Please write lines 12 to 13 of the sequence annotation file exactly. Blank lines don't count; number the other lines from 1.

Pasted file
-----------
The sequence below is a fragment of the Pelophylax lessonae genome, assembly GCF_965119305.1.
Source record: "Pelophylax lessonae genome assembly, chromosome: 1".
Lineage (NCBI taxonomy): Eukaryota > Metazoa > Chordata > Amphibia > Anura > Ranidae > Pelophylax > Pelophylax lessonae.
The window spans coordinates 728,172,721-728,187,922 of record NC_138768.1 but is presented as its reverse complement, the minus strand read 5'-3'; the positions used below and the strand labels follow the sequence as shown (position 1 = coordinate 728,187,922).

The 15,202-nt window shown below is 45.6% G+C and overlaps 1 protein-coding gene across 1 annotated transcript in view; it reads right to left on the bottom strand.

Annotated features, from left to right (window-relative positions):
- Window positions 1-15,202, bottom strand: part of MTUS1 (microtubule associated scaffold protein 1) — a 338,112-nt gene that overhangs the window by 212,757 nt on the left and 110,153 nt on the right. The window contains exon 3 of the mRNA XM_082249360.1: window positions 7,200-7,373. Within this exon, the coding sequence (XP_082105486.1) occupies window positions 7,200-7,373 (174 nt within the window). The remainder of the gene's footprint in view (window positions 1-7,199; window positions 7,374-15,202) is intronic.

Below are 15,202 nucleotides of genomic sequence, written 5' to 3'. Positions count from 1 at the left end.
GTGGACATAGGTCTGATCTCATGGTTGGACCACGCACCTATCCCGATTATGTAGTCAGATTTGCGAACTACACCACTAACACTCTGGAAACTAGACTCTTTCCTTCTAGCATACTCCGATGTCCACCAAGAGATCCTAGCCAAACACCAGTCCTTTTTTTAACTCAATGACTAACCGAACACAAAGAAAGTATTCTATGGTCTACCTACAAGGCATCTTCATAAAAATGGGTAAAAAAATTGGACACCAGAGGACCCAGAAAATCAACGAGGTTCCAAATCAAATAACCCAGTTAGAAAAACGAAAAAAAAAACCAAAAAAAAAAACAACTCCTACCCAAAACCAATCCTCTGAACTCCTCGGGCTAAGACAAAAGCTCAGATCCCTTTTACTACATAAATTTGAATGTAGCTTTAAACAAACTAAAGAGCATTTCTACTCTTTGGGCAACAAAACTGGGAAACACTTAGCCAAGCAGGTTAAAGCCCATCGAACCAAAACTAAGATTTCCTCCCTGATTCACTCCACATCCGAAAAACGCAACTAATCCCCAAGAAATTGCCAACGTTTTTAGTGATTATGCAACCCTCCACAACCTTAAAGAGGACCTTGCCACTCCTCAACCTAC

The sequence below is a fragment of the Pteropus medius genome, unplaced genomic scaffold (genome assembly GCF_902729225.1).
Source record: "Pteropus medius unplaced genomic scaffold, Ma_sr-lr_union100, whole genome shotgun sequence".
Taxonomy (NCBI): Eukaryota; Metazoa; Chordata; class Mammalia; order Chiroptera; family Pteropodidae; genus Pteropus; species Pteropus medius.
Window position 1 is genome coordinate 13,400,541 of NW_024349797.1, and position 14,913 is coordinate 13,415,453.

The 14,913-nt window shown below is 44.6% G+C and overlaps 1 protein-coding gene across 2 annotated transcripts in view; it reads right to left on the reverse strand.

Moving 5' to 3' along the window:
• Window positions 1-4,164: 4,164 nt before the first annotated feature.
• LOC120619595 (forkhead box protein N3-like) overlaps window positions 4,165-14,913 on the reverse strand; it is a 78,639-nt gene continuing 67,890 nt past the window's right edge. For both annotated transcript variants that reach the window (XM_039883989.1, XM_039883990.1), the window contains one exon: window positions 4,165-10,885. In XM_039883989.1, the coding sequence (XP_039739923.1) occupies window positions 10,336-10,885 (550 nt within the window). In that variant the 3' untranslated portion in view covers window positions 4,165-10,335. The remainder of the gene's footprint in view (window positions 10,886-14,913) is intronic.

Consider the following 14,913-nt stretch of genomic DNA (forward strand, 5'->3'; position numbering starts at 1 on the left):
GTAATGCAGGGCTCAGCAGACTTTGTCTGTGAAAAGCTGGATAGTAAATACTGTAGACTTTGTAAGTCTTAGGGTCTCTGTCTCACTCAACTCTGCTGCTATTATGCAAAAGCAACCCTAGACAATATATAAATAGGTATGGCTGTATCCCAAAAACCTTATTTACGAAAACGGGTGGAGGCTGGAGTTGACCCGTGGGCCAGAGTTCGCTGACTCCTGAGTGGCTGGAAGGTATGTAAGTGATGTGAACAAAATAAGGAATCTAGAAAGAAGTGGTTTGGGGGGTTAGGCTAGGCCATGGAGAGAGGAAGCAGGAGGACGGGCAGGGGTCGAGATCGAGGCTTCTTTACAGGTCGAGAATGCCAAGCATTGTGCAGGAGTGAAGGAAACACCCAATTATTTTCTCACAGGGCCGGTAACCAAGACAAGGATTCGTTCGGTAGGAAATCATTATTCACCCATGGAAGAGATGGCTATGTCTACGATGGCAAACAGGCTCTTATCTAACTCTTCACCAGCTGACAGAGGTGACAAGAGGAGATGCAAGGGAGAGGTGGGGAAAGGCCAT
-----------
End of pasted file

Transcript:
Taxonomy (NCBI): Eukaryota; Metazoa; Chordata; class Mammalia; order Chiroptera; family Pteropodidae; genus Pteropus; species Pteropus medius.
Window position 1 is genome coordinate 13,400,541 of NW_024349797.1, and position 14,913 is coordinate 13,415,453.